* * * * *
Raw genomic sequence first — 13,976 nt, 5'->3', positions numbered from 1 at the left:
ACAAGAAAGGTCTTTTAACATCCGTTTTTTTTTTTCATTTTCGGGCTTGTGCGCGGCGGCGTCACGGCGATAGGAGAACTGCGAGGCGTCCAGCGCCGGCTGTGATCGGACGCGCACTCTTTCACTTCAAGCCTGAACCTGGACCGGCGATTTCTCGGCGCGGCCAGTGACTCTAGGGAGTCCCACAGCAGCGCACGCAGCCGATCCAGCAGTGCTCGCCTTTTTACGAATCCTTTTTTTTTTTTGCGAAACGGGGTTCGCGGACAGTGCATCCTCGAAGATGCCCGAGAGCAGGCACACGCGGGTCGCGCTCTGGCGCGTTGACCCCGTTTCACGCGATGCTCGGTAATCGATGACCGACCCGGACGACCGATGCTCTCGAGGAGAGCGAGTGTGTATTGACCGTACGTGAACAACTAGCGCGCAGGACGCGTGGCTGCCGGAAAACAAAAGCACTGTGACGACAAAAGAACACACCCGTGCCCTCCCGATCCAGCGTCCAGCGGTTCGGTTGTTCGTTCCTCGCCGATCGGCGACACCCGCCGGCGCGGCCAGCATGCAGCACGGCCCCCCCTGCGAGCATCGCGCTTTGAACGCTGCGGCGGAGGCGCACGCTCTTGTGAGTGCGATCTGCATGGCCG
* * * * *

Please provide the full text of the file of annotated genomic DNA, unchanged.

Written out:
Raw genomic sequence first — 13,976 nt, 5'->3', positions numbered from 1 at the left:
ACAAGAAAGGTCTTTTAACATCCGTTTTTTTTTTTCATTTTCGGGCTTGTGCGCGGCGGCGTCACGGCGATAGGAGAACTGCGAGGCGTCCAGCGCCGGCTGTGATCGGACGCGCACTCTTTCACTTCAAGCCTGAACCTGGACCGGCGATTTCTCGGCGCGGCCAGTGACTCTAGGGAGTCCCACAGCAGCGCACGCAGCCGATCCAGCAGTGCTCGCCTTTTTACGAATCCTTTTTTTTTTTTGCGAAACGGGGTTCGCGGACAGTGCATCCTCGAAGATGCCCGAGAGCAGGCACACGCGGGTCGCGCTCTGGCGCGTTGACCCCGTTTCACGCGATGCTCGGTAATCGATGACCGACCCGGACGACCGATGCTCTCGAGGAGAGCGAGTGTGTATTGACCGTACGTGAACAACTAGCGCGCAGGACGCGTGGCTGCCGGAAAACAAAAGCACTGTGACGACAAAAGAACACACCCGTGCCCTCCCGATCCAGCGTCCAGCGGTTCGGTTGTTCGTTCCTCGCCGATCGGCGACACCCGCCGGCGCGGCCAGCATGCAGCACGGCCCCCCCTGCGAGCATCGCGCTTTGAACGCTGCGGCGGAGGCGCACGCTCTTGTGAGTGCGATCTGCATGGCCG